A Tragedy Worse Than 9/11 And a Tragic Response ,Too

I was just getting coffee at home in Connecticut on Sept. 11, 2001. Mom and I had gone up to Block Island, R.I., for a break with my twin sister.

Mom and I drove home after a three-day visit and woke to coffee and TV on 9/11. I knew, after many years living in New York City, that despite what anchors were saying, no small plane would make that large a hole in the twin towers. This was not a private plane: This was war.

The hours and days that followed were like Dunkirk or the Berlin airlift. Unlike today and COVID, we all pulled together. We worried about our neighbors, we looked in on the elderly, whose sons and daughters might not be alive.

For those of us who commuted into the city, we worried about those whose cars were still in the parking lots. I was one of those whose absence on the train platform had been noted and worried about — I had stayed home for a week to get my mom back home, but also because I was terrified of going into the city. Had all the horrors been done? Was the train safe to ride? Was it really necessary that I read copy for a radio spot for Jif or Pampers?

What happened back then — unlike these days of conspiracies and misinformation — was a genteel, kind pulling together. There was not a stop light that did not have firemen collecting money for families of the fallen, for the ones who would in the years to come fall prey to lung cancer, heart ailments, dementia — despite politicians who later questioned if first responders were really victims of the toxins unleashed on that burning pile or merely trying to make some sort of profit.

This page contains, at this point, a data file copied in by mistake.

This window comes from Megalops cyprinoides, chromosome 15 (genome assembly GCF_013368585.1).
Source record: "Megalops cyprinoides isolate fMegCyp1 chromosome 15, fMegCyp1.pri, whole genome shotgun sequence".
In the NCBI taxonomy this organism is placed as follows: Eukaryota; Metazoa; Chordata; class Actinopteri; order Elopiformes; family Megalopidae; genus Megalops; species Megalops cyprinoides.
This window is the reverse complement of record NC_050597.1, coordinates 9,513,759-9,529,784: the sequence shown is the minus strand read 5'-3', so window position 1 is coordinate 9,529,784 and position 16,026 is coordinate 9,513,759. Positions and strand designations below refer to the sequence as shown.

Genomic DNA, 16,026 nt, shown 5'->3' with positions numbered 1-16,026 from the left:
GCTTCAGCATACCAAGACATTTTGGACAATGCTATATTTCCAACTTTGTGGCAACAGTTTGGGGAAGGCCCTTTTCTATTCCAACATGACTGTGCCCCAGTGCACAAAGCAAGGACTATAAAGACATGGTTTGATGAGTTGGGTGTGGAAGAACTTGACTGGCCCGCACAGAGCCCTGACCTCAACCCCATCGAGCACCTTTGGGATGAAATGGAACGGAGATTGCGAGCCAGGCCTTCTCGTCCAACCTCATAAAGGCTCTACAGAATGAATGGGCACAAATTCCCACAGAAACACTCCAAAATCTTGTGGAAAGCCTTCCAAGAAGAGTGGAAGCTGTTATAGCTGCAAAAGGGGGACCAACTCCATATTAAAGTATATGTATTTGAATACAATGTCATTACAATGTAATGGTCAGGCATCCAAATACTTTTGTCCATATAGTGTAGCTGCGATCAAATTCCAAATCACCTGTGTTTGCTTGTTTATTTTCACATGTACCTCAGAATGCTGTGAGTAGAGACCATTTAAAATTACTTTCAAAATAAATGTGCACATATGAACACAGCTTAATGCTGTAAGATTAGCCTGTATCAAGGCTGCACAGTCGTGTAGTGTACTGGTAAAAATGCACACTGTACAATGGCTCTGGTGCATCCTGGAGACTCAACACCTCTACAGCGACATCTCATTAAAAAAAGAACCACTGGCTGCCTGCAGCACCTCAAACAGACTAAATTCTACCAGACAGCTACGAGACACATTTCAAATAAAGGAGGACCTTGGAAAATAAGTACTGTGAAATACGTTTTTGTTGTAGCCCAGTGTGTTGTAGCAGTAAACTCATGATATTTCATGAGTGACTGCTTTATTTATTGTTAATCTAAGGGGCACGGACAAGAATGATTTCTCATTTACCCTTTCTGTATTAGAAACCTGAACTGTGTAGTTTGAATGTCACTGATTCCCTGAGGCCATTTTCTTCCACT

But it is the responsibility of those of us who lived within 50 miles of Ground Zero — those of us who called New York City our home for decades, those of us who still can recall the smell of plastic and bodies in the air, which lasted for weeks — to remind you that the greater good is served by caring for one another.

On Sept. 12, I helped my longest-held friend move her mother-in-law with dementia to a new home in progressive care, and I thank God for that effort that lifted me out of Sept. 11. Signe and I had a focus beyond ourselves.

Is it too much to ask that, in the midst of a pandemic — an attack on our country greater than the planes — that we pull together to save our children, our families and our elders? Is it really the time for horse worm pills and sloppy science?

My memory is not so short that I do not remember the stunning images of planes going into our buildings. Can you not see a virus killing well over 650,000 of our brothers and sisters, fathers, sons, mothers and daughters as a greater threat? Think of this virus as a plane and save our families. Stop the insanity.

How could we galvanize around planes, and yet now we fight with flight attendants?

Twenty years have passed and gone away. Do we really need to die to love again? If someone tells you that not loving your neighbor is the best way, beware. Be your brother’s keeper.

Joyce Reehling lives in Pinehurst. She retired from New York after a 33-year career in theater, TV and commercials.

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